Paul Sigaloff
Jan 5, 2023

Three ways brands can tap ad tech in 2023

As brands look to do more with stretched budgets in a tougher climate, technology can help in key areas like addressable media, Web3, and connected campaigns, says Yahoo's APAC head.

Three ways brands can tap ad tech in 2023

Here's a fun fact: In October 2022, usage of the word ‘metaverse’ quadrupled, compared to the same month last year, making it a contender for Oxford Dictionary’s Word of the Year 2022. With the metaverse officially tipping into the mainstream, the next evolution of the internet will be compelling for marketers.

If 2022 was a year for testing the new normal, 2023 will be a year of innovation, matched by impact and performance. Scrutiny on measurement and return on investment is going to increase as marketers make their budgets stretch in a tough economic climate. With the volatility making it difficult to anticipate how consumers will respond, brands will have to continually adapt, staying agile.  

Here are three ways advertisers can move nimbly and do more with ad tech, to navigate an uncertain 2023.  

Acting on identity: Finding faces in spaces 

The decline in addressable inventory will become an escalating challenge for brands in the future. Around 30% of digital advertisements across APAC are already being served in environments where identity markers are no longer present — a number pegged to go up to 75% by late 2024. That adds up to billions of impressions being served blind daily. Less targeting equals less effective advertising, which doesn’t benefit either consumers or brands. The problem will worsen with the broader transformation underway — the elimination of digital IDs, not just cookies. In APAC, in markets like Singapore, Australia and New Zealand, a sizable number of users are already within non-addressable environments. Changing privacy laws across the region are compounding the challenge, rendering even more supply non-addressable.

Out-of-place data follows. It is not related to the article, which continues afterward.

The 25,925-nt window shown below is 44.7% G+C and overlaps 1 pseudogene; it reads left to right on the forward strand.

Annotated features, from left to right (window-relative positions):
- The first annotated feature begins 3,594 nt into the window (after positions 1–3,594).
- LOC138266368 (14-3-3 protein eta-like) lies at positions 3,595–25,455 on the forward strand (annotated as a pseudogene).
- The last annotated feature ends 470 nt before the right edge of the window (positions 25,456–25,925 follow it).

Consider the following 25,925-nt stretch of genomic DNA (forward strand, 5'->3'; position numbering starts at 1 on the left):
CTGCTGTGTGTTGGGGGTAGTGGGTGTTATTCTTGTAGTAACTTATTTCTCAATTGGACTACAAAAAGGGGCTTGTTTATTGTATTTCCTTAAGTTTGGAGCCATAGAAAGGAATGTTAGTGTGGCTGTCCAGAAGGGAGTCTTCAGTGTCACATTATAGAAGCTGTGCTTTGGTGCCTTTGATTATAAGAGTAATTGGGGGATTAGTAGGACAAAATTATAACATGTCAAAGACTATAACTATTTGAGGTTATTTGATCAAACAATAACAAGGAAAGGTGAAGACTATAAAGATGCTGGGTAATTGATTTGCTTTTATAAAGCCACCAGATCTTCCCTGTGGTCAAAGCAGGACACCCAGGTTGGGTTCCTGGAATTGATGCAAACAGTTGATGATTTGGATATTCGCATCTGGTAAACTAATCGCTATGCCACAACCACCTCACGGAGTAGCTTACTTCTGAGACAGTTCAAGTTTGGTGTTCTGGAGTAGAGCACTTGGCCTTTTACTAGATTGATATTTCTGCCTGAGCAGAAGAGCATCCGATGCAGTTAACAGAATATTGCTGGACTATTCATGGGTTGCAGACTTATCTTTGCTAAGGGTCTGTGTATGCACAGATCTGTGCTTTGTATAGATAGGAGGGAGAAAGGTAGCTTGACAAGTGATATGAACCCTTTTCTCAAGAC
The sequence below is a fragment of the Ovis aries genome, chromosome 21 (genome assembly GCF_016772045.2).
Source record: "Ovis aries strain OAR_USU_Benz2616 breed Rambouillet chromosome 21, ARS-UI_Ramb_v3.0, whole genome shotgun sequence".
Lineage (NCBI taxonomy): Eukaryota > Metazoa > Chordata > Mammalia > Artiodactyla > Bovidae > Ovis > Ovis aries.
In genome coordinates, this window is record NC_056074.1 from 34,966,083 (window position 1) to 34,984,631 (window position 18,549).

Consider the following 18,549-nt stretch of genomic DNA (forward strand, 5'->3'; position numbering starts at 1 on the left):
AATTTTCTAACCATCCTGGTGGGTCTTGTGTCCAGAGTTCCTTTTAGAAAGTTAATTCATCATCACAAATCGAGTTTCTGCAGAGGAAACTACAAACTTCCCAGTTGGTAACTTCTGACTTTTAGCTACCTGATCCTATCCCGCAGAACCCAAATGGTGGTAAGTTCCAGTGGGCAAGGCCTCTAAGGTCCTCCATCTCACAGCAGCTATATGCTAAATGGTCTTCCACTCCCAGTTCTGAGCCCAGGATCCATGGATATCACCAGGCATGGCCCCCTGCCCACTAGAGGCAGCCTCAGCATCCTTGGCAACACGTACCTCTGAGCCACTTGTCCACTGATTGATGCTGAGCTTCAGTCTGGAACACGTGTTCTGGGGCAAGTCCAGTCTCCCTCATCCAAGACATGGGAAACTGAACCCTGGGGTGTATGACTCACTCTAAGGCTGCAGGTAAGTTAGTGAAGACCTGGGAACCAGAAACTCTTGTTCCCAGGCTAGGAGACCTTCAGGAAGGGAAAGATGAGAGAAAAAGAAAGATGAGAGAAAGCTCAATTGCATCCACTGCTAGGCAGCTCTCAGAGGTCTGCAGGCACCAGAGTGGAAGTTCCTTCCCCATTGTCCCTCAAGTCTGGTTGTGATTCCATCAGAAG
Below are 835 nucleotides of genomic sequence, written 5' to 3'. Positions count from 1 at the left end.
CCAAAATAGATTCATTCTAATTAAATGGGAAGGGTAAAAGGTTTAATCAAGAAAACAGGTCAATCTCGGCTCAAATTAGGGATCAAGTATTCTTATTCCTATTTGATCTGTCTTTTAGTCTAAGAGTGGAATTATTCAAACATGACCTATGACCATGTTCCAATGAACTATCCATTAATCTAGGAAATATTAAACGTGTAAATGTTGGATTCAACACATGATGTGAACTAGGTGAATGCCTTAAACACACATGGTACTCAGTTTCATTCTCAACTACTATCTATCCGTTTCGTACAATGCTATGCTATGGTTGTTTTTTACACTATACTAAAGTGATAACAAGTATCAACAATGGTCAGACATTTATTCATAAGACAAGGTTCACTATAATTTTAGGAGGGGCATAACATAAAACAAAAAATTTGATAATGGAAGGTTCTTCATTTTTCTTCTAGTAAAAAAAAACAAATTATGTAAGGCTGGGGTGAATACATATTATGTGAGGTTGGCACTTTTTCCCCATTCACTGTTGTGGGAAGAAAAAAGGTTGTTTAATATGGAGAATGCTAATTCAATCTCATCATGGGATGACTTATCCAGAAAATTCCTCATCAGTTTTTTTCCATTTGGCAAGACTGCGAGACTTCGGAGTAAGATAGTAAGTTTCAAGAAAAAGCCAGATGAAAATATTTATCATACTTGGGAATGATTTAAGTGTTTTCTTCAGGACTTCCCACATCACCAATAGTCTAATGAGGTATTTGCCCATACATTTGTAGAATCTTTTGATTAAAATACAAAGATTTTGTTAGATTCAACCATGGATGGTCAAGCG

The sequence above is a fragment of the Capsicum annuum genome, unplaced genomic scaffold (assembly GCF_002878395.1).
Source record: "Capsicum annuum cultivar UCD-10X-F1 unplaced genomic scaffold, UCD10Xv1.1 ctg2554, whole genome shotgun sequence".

The next generation of identity solutions can’t wait, or be dictated by the phasing out of third-party cookies — the problem has moved ahead of that. Addressing the non-addressable won’t be a challenge only limited to web. Advertisers and publishers will need to explore omnichannel solutions that don’t rely on IDs or solve solely for registered users, while still creating a way for consumers to enjoy tailored ad experiences within their privacy choices. 2023 will be the year identity takes a leap forward with solutions that are no longer one-size-fits-all. Trusted first-party data will matter for identity solutions where marketers know their audience through a direct consumer relationship — a 2022 report showed that while 83% of APAC consumers believe companies should only use first-party data, a whopping 78% of companies in the region continue to depend on third-party data.  
Brands will also need to build an early edge by exploring advanced contextual targeting solutions that rely on real-time data signals, with machine learning doing the heavy lifting to find customers in non-addressable environments. There are added benefits to doing so in the current economic environment — non-addressable supply is less expensive than addressable, which can lead to cost efficiencies for advertisers.  

Web3: A win-win for consumers and marketers